Early recognition of porosity and permeability contrasts in a reservoir has economic implications in reservoir management. Reservoir characterization aims at developing a detailed knowledge of the geological heterogeneities that may affect production rates and recovery factors. In the area of reservoir characterization, geological and engineering data have been traditionally inverted separately: a 3-D static reservoir model is established from static data (geology, geophysics and petrophysics) and the parameter distributions in that model are adjusted by history matching with production and other dynamic data. The underlying assumption in this process is that production data correspond to the same model as static data (Floris et al.1; Landa et al.2). This may or may not be the case. Hence, the requirement to first identify separately a model for each type of measurement and to verify that each model is consistent with all the others. Because identification is an inverse problem, with a non-unique solution, it is also desirable to confirm each feature of the reservoir model with different types of measurements3. For some features this is possible with today's technology. For instance, well test analysis can confirm the location of a fault identified from geophysical measurements and vice-versa. Other features, on the other hand, require additional development.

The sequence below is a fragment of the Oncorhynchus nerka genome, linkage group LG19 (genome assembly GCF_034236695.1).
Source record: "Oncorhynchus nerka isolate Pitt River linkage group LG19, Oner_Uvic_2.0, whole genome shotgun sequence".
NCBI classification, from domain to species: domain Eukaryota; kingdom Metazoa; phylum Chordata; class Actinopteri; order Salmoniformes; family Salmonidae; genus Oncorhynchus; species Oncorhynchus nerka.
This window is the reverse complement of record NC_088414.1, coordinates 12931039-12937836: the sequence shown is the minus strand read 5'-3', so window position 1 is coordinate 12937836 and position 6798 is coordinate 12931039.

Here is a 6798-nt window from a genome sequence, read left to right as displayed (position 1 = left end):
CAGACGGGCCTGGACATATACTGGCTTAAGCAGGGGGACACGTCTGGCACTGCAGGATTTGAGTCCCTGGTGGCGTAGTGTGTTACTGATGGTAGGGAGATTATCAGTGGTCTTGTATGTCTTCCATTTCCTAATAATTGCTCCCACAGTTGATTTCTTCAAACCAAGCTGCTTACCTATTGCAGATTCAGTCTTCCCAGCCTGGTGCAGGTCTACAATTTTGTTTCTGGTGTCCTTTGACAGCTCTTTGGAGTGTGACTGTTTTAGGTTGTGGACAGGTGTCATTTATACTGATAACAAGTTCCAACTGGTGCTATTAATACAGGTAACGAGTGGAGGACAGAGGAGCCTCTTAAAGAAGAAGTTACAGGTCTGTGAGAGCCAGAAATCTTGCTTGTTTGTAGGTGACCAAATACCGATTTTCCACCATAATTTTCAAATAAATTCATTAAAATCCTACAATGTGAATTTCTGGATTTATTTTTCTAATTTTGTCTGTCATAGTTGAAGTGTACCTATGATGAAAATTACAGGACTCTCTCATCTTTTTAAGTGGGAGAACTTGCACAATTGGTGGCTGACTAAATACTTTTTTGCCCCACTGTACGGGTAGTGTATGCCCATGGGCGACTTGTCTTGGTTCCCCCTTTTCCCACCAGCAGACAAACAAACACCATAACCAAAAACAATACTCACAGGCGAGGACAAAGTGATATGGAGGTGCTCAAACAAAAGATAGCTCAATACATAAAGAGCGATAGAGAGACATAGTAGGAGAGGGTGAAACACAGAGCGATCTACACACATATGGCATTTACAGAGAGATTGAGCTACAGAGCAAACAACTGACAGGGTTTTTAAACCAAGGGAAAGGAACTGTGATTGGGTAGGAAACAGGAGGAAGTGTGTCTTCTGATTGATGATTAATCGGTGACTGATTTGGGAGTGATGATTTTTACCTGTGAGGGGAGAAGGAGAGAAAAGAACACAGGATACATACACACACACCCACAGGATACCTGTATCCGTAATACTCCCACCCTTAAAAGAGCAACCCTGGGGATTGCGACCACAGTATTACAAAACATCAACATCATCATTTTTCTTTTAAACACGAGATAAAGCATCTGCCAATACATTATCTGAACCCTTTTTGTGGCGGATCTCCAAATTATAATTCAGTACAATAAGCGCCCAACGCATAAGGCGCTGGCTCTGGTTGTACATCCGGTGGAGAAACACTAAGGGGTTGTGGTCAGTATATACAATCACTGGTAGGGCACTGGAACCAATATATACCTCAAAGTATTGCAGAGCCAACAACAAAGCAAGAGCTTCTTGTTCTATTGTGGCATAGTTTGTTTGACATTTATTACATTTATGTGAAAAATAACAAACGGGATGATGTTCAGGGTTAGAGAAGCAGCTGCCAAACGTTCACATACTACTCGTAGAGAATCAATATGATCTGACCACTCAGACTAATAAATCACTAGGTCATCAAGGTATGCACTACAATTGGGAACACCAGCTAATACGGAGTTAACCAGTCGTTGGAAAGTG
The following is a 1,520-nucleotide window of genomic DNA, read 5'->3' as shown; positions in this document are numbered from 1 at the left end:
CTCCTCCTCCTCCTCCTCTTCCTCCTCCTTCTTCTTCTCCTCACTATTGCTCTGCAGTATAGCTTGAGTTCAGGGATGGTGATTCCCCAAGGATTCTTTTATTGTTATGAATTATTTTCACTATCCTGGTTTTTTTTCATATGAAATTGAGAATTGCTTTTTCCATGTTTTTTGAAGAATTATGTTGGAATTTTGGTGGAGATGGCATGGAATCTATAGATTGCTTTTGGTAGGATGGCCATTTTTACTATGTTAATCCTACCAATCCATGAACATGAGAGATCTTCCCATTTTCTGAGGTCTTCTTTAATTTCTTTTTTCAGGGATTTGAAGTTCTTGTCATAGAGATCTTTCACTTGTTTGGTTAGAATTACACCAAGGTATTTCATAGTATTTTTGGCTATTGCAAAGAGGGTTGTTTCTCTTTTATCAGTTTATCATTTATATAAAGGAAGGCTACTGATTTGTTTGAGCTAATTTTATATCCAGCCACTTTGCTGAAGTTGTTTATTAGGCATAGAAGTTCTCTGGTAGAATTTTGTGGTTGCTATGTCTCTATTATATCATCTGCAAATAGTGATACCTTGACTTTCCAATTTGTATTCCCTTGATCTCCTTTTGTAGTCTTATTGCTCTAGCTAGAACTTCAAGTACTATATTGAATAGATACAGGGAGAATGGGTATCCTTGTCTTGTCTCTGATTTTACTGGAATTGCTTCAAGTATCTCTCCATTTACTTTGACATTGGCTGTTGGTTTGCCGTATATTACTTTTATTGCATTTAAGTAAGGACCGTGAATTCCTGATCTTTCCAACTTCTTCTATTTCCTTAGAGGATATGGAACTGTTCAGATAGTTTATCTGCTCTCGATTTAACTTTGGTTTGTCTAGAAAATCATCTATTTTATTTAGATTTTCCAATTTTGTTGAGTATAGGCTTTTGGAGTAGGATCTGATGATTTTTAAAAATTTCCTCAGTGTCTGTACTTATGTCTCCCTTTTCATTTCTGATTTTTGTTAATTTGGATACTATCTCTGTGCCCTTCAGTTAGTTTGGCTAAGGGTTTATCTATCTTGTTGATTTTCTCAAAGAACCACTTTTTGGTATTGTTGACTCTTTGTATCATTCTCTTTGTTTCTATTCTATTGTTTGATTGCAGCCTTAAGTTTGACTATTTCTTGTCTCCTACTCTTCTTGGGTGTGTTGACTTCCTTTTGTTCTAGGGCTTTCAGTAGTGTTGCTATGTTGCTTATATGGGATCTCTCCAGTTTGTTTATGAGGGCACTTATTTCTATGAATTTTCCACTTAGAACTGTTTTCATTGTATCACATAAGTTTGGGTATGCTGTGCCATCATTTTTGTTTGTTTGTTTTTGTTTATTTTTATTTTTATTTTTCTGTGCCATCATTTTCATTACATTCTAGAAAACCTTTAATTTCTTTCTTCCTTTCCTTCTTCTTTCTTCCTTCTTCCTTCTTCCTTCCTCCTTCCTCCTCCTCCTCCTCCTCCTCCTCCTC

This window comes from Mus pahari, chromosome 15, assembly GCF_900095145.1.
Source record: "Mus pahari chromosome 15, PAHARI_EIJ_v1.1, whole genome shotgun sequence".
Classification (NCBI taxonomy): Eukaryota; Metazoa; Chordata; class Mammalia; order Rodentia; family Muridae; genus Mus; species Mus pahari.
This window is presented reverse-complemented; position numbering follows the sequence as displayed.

The present work looks at the medium-scale architectural elements that have been formed in different depositional environments,, with the objective of reconciling geological and well testing modeling in order to increase the confidence in the evaluation of fault sealing, sandstone bodies geometry and lithofacies distribution. In this approach, the heterogeneities are regarded as geological objects characterized by geometrical parameters as well as by petrophysical properties. Synthetic genetic-type objects are generated by stochastically modeling their external geometries and internal rock-property distribution and their response in a well test is evaluated with the help of a numerical well test simulator. The systematic evaluation of the well testing responses of various geological objects yields a new source of reliable information for reservoir characterization.

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